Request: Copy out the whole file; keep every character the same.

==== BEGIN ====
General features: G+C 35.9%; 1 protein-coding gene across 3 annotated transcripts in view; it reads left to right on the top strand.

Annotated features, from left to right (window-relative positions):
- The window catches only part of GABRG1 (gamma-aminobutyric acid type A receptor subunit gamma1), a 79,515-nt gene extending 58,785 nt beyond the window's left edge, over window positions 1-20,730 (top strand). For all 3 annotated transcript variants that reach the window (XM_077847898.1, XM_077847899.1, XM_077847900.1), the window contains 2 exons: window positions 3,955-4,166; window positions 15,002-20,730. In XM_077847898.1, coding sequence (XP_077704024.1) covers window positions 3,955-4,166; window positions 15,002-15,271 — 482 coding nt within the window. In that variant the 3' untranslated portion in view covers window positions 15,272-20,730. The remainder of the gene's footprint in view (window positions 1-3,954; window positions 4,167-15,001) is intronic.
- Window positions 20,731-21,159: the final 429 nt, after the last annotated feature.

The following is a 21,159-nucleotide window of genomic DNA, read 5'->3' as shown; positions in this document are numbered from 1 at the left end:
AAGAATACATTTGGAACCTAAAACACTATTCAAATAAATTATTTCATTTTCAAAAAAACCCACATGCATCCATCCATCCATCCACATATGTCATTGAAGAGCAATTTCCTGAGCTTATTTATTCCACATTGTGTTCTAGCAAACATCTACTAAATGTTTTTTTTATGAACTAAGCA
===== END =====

General features: G+C 35.9%; 1 protein-coding gene across 3 annotated transcripts in view; it reads left to right on the top strand.

Annotated features, from left to right (window-relative positions):
- The window catches only part of GABRG1 (gamma-aminobutyric acid type A receptor subunit gamma1), a 79,515-nt gene extending 58,785 nt beyond the window's left edge, over window positions 1-20,730 (top strand). For all 3 annotated transcript variants that reach the window (XM_077847898.1, XM_077847899.1, XM_077847900.1), the window contains 2 exons: window positions 3,955-4,166; window positions 15,002-20,730. In XM_077847898.1, coding sequence (XP_077704024.1) covers window positions 3,955-4,166; window positions 15,002-15,271 — 482 coding nt within the window. In that variant the 3' untranslated portion in view covers window positions 15,272-20,730. The remainder of the gene's footprint in view (window positions 1-3,954; window positions 4,167-15,001) is intronic.
- Window positions 20,731-21,159: the final 429 nt, after the last annotated feature.

The following is a 21,159-nucleotide window of genomic DNA, read 5'->3' as shown; positions in this document are numbered from 1 at the left end:
AAGAATACATTTGGAACCTAAAACACTATTCAAATAAATTATTTCATTTTCAAAAAAACCCACATGCATCCATCCATCCATCCACATATGTCATTGAAGAGCAATTTCCTGAGCTTATTTATTCCACATTGTGTTCTAGCAAACATCTACTAAATGTTTTTTTTATGAACTAAGCA